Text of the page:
Scientists have long theorized that the desire to publish comic books is built into our DNA. Children arrive in the world with the fully-formed need to fill comic book racks with little stapled booklets filled with 28 pages of... well, what's inside the comic doesn't matter all that much, as long as it's the right size and is floppy in the right places, it satisfies those mysterious evolutionary urges. At least that's how the theory goes, and this week's example certainly defies all other possibilities.

Carnival spin-art meets the cotton candy machine and it's a blurry, whirling new art form designed to confuse. On the other hand, it has friendly puffy lettering in the title. And it's the first issue, so that means yet another deep-rooted evolutionary trigger is being pulled, the primal need for comic book collectors to buy every #1 issue of everything forever.

What am I? I'm an independently published black and white comic riding the last gasping wave of that 1980s black and white comics boom right into the early 1990s. I'm also a robot-man with no memory drawn by someone who really prefers to draw my full front view face staring right at the reader.

If what you wanted out of comic books was the blank goggle eyes of a robot staring at you while he talks to groundhog-men in a forest, well today is your lucky day!

Sure, we COULD give you views of this character that aren't flat full frontal views, but we know what you want, and what you want is flat and staring right at you.

There's something relaxing, almost hypnotic about this simplistic image repeated in panel after panel and page after page.

Oh geez, now we've got a human-being character with a recognizable human face. What does this mean for our heretofore uninterrupted parade of head shots?

Why, it means an uninterrupted parade of human being faces staring at us, panel after panel. Great to see "Tink" changing it up here.

Human, robot, human, robot, human and groundhog-man, robot, robot.

Here "Tink" is mixing it up with a 3/4 view of Old Guy Face. Is this allowed?

A robot and an old guy discuss the local comic book shop and how it is like a chick desert in there, man

And then there's this.


But let's get back to the real story, which is heads, staring heads, yelling heads, black, soulless robot lenses staring out into the void.

Whoops! "Tink" is mixing it up here and instead of panels and panels of heads, it's panels and panels of hands! Robot hands, furry hands, grasping, holding, handing. Hands.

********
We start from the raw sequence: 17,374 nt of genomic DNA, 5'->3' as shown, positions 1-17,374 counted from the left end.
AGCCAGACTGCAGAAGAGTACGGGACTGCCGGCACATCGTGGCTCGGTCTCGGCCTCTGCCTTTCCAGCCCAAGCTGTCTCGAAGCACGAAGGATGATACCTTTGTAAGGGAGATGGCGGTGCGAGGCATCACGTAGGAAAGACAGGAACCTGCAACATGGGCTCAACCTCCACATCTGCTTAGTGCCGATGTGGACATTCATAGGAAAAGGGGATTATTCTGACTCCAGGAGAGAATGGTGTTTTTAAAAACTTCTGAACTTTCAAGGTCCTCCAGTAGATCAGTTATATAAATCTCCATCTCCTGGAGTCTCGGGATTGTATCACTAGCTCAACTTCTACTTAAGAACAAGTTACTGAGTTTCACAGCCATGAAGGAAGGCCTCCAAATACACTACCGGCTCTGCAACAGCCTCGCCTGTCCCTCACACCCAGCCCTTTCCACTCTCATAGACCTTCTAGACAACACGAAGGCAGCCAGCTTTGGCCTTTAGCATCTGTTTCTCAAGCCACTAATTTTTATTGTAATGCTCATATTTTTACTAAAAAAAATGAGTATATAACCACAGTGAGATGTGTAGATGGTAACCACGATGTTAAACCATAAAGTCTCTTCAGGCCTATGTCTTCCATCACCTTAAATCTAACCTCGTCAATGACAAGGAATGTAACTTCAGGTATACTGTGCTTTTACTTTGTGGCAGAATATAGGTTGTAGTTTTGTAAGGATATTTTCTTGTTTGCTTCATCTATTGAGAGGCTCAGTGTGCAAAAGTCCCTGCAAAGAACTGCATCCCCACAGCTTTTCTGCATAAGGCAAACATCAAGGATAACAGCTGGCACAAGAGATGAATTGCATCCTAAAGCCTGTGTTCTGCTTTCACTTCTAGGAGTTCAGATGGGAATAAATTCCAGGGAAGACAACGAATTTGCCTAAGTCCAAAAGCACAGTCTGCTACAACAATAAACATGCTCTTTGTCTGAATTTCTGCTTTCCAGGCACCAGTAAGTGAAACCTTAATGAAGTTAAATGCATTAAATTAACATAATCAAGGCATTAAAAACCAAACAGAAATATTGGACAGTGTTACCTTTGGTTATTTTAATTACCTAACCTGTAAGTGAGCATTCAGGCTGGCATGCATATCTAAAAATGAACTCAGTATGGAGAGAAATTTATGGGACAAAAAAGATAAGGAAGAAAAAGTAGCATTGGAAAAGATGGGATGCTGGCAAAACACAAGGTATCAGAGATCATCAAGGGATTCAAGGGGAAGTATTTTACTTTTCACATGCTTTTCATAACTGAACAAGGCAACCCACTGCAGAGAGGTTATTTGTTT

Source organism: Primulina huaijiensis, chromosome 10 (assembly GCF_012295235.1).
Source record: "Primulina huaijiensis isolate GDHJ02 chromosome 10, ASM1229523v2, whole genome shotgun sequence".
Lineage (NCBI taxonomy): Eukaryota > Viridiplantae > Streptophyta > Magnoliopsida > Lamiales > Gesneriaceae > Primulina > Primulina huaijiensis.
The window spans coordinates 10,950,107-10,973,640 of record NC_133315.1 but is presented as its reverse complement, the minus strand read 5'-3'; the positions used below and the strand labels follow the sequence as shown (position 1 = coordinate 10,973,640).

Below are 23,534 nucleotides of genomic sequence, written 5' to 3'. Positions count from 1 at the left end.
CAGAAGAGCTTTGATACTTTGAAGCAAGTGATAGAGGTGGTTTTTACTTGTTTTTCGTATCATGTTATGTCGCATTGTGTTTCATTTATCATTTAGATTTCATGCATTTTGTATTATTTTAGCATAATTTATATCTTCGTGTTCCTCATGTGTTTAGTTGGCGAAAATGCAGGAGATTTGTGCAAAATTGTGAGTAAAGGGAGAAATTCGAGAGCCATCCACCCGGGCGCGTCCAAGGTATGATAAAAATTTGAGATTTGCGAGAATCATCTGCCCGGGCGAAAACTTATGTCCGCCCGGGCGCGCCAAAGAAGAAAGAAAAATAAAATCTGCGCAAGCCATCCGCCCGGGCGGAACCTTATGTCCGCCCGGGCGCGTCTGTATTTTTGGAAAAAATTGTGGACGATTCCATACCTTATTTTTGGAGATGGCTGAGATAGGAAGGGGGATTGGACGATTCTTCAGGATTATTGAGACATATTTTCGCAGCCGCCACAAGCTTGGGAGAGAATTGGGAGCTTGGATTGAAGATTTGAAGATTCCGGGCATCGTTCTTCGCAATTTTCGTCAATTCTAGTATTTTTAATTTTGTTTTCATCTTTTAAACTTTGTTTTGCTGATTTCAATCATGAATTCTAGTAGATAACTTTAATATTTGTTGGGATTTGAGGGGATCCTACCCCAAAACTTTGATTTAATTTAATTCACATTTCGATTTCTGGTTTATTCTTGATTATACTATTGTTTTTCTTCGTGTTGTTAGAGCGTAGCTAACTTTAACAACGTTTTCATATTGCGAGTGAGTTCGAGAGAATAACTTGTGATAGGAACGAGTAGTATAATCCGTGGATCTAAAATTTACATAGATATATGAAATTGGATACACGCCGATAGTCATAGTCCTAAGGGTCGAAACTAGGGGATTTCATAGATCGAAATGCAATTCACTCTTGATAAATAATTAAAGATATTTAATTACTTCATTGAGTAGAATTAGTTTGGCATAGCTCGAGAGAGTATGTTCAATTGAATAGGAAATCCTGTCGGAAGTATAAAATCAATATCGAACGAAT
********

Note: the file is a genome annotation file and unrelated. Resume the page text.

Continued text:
Here on page 21, the full panoply of comic art comes into play - human figures in various poses moving through space, backgrounds that are both black, white, and a mixture of both, and a variety of angles entertaining the reader and refreshing the eye. Too bad this story is only 22 pages.

Bwoom! And it's "to be continued" for Tink, like so many other ambitious black and white comics of the black and white comics boom, firmly convinced that their artistic vision and still-developing work habits would allow them to continue their no-doubt amazing story, and yet fated to peter out ignominously. Hey, let's be fair here, "Tink" lasted five whole issues. Can you imagine? Four more comics full of the staring blank goggle eyes of Staring Robot Man?

Don't be left out! Go down to Kinko's and photocopy these two heads fifty or sixty times, paste them at random onto a few sheets of paper, and you'll have the full "Tink" experience at your fingertips!

Of course one of the best things about the black and white comics boom of the 80s (and 90s, I guess) is that it created legions of wannabe Stan Lees all excited to be Comic Book Publishers with all the power that entails, legions of new publishers who are convinced that what America's comic book reading public wants are long, involved editorials describing every part of the process that brought these comics to life. And "Tink" is no exception.

Here the editor and publisher of Greater Mercury Comics, of which Venusian Press is an imprint, details how his previous comic book companies went out of business due to no fault of his own and how he cannot worry himself over the childish tantrums of people who worked for his previous comic book companies, and how he is poised to bring his entire universe of amazing comic book characters into a shared universe that will benefit from his dramatically increased standards for artwork. Greater Mercury Comics will be here for decades!

But while we wait for the impending paradise of Greater Mercury Comics to be detected at dangerous levels in our metaphorical bloodstreams, let's check out the helpful check list of previously published Silver Wolf/Greater Mercury comics that our publisher has generously made available for purchase because he just happens to have a garage full of the things.

Now's your chance to buy "Eradicators" #1 for only $35, "Fat Ninja" #1 for the bargain price of $25, or "Grips" #1 for only $150! OR - high rollers only - "S.W. Bulletin" #1 with the first appearance of "Grips" for a mere $450! Or you can check out the fifty-cent bins at your local comic shop and pick up every one of these comics for the price of a hamburger, because comic book speculation is for idiots.